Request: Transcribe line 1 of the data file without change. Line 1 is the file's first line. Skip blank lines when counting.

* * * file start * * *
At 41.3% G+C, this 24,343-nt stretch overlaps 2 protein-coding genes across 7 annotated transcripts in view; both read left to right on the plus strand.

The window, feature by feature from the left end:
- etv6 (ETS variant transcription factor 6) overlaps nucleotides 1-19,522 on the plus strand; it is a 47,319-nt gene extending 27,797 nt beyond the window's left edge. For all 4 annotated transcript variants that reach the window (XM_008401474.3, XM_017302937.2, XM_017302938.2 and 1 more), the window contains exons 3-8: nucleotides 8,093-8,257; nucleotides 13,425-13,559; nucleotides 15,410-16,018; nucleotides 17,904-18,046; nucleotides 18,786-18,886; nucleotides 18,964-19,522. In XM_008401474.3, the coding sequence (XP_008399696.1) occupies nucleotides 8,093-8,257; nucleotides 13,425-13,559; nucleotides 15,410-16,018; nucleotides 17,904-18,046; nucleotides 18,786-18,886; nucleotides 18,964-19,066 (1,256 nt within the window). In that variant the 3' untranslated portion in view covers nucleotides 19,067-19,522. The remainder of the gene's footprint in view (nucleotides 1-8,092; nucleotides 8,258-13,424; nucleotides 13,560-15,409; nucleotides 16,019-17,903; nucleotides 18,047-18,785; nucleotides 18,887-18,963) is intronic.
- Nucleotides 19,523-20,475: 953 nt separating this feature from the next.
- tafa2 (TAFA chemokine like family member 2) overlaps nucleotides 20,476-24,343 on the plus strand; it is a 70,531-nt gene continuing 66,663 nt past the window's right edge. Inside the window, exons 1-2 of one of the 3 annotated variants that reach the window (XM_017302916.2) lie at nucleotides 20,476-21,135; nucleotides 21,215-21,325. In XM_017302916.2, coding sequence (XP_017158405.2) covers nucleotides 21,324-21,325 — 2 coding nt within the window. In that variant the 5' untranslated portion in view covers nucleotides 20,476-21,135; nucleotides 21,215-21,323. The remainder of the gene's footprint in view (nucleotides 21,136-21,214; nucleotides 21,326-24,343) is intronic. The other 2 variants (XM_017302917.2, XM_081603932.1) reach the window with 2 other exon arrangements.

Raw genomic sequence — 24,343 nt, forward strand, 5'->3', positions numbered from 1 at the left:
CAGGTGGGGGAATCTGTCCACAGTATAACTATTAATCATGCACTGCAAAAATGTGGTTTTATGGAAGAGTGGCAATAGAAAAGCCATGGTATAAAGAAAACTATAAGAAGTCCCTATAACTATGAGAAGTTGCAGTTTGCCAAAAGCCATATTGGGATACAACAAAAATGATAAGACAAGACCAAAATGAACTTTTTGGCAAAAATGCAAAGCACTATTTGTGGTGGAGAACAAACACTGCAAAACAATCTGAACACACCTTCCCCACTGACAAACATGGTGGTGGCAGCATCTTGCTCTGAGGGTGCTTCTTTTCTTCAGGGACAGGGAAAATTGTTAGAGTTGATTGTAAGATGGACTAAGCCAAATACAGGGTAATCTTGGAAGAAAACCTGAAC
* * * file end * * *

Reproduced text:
At 41.3% G+C, this 24,343-nt stretch overlaps 2 protein-coding genes across 7 annotated transcripts in view; both read left to right on the plus strand.